Leaving aside the personalities involved, let’s take a look at just one priority in rural America: universal broadband. We all know the picture in Southside and rural America is pretty dismal on this score. And while I don’t believe for a minute that high-speed internet unto itself is enough to turn around rural communities, it’s certainly a precondition before real progress can be made — you can’t expect the countryside to thrive on an informational desert island.

Fortunately, the outlook for universal broadband is better than it’s ever been, thanks to the flood of federal assistance that already has come down the pike (through pandemic relief bills such as the American Rescue Plan, passed in the spring) and the waiting-in-the-wings infrastructure deal in Congress that would establish universal broadband everywhere in the U.S. At their core, these packages respond to big problems with a simple solution — fire up the money press! — backed by the commonsense realization that such investments in the future will largely pay for themselves over time. (As the wise business person once said, sometimes you’ve got to spend money to make money.) All of this activity runs headlong against anti-government orthodoxy, and the fact it’s finally happening raises the hope that this self-defeating tight-fistedness — the calling card of Southside lawmakers — may finally be on the wane.

If you want an example of how Southside can exert influence in the face of declining population, consider an idea that got started here in Halifax and has spread elsewhere since: local option sales taxes to build new school facilities. The need to update antiquated schools is staggering all across Virginia, and the success of our sales tax vote in 2019 presents a potential fix (or, more likely, one ingredient of a potential fix) that could apply statewide. It’s hard to say which was more surprising — that residents would vote to raise their own taxes, or that it would be a Southside Republican, Del. James Edmunds, who shepherded the sales tax proposal through the General Assembly. High and low, the success of the referendum ran counter to the expectation that a conservative rural county would never approve a tax increase of any kind.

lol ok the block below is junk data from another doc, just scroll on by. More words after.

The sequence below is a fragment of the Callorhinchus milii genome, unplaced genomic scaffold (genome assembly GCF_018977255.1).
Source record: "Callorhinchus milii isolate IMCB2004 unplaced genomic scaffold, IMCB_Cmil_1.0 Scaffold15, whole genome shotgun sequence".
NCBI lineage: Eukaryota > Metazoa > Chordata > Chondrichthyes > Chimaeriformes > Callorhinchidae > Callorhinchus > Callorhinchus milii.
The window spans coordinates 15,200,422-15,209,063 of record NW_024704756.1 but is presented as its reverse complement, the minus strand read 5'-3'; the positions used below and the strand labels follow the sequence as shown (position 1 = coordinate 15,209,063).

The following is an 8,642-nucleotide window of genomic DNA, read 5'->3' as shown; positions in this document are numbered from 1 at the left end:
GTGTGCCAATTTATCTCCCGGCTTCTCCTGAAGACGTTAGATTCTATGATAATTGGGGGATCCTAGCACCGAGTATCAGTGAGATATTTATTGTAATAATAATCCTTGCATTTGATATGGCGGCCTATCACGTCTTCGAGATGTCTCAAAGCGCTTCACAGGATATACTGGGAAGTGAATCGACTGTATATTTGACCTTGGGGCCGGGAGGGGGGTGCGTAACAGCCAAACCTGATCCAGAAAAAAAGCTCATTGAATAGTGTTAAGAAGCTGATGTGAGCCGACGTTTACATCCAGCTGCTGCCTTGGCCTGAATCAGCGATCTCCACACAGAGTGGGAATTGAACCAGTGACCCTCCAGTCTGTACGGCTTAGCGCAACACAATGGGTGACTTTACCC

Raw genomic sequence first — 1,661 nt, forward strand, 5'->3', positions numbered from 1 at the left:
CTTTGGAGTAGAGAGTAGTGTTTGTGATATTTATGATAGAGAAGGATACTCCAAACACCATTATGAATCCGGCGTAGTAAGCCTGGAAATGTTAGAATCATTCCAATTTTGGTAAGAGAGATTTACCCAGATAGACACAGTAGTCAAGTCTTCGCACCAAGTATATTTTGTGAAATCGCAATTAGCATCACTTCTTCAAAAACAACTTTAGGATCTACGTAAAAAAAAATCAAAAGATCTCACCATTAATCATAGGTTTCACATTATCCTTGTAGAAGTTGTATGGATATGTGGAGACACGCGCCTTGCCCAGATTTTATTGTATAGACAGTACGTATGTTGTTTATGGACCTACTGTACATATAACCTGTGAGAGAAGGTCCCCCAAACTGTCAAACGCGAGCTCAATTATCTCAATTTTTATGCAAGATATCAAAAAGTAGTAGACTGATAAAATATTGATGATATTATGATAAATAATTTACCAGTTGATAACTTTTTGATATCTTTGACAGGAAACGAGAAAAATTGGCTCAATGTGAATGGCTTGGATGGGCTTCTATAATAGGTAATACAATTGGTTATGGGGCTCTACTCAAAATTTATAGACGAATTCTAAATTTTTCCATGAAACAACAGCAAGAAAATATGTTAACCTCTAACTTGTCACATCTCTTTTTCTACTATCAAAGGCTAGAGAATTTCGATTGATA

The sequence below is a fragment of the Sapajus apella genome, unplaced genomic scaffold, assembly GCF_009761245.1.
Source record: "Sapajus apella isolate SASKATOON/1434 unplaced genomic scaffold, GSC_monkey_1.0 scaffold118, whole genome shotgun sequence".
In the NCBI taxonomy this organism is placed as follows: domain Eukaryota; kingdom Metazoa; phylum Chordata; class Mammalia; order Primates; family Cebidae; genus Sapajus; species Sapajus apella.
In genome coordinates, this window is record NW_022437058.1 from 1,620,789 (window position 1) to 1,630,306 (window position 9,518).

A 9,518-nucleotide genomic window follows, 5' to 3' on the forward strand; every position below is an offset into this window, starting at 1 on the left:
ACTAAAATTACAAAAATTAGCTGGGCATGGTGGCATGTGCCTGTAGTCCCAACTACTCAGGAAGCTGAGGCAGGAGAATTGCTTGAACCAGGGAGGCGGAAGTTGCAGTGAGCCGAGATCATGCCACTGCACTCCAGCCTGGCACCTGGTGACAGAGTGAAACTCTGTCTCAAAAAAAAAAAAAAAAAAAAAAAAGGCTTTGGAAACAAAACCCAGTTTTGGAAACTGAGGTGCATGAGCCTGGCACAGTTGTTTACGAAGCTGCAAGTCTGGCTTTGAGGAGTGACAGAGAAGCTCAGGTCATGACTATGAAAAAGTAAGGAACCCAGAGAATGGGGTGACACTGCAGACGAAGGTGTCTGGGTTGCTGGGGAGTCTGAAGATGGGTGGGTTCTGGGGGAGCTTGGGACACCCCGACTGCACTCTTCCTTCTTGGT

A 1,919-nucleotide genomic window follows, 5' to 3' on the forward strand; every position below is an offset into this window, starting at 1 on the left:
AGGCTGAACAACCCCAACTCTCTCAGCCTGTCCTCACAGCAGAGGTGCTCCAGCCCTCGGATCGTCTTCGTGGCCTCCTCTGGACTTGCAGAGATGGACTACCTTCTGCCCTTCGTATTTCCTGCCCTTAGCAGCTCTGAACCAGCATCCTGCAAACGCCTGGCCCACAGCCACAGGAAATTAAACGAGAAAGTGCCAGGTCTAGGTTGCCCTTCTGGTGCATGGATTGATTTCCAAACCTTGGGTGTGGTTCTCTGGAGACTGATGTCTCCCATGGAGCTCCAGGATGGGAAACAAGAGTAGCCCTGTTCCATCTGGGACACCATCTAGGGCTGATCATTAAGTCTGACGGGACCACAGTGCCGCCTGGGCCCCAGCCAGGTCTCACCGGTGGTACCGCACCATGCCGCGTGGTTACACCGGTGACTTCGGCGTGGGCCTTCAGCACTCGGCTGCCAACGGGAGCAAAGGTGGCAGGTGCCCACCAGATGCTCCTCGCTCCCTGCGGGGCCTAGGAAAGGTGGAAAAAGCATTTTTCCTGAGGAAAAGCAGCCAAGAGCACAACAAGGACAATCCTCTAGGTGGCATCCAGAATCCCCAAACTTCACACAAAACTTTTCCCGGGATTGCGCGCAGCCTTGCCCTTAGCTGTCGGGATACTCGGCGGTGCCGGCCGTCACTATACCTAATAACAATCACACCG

It should be noted that sales taxes aren’t an especially good way to raise the vast sums needed to build new schools — there are better places to scrounge up the money than consumers’ pocketbooks — but any solution is better than none at all, which was the reality for Halifax County prior to the referendum. With Halifax’s success, other Virginia localities have approached the legislature asking to hold similar ballot initiatives. Meantime, the Commonwealth is arguably closer than it’s been at any time in the past half-century to putting together a multi-billion dollar school construction financing package, drawing, no doubt, on our local experience to show that voters will not exact punishment for raising taxes if they feel they’ve gotten something valuable (like a new school for their kids) in return. That a small, low-income county like Halifax would have been the one to test-drive this concept was a surprise. That the rest of Virginia, in some form or fashion, might embrace it would be a happy result.

A declining population doesn’t have to be the death knell of a community or region. We can still have nice things in Southside Virginia even if our ability to provide a high standard of living is somewhat dependent on the beneficence of others. It’s fundamentally bad for Virginia (and for the United States) to be divided between haves and have-nots, and with initiatives such as universal broadband — which mostly helps rural areas, and is largely paid for by taxpayers in wealthier regions — you see a commitment to shared prosperity shining through.

But rural communities must do their part too. We need to shoulder our share of the tax load and work with our urban and suburban neighbors to address the problems that vex them. Us versus them is a foolish mindset to adopt when “they” are more influential than “we.” With the Census results being what they are, Southside and Southwest will inevitably lose seats when Virginia’s election districts are redrawn next year to reflect the decade’s population shifts. One can only hope that whatever rural Virginia may lose in numbers, it’ll regain through greater wisdom on how to put diminishing influence to good use.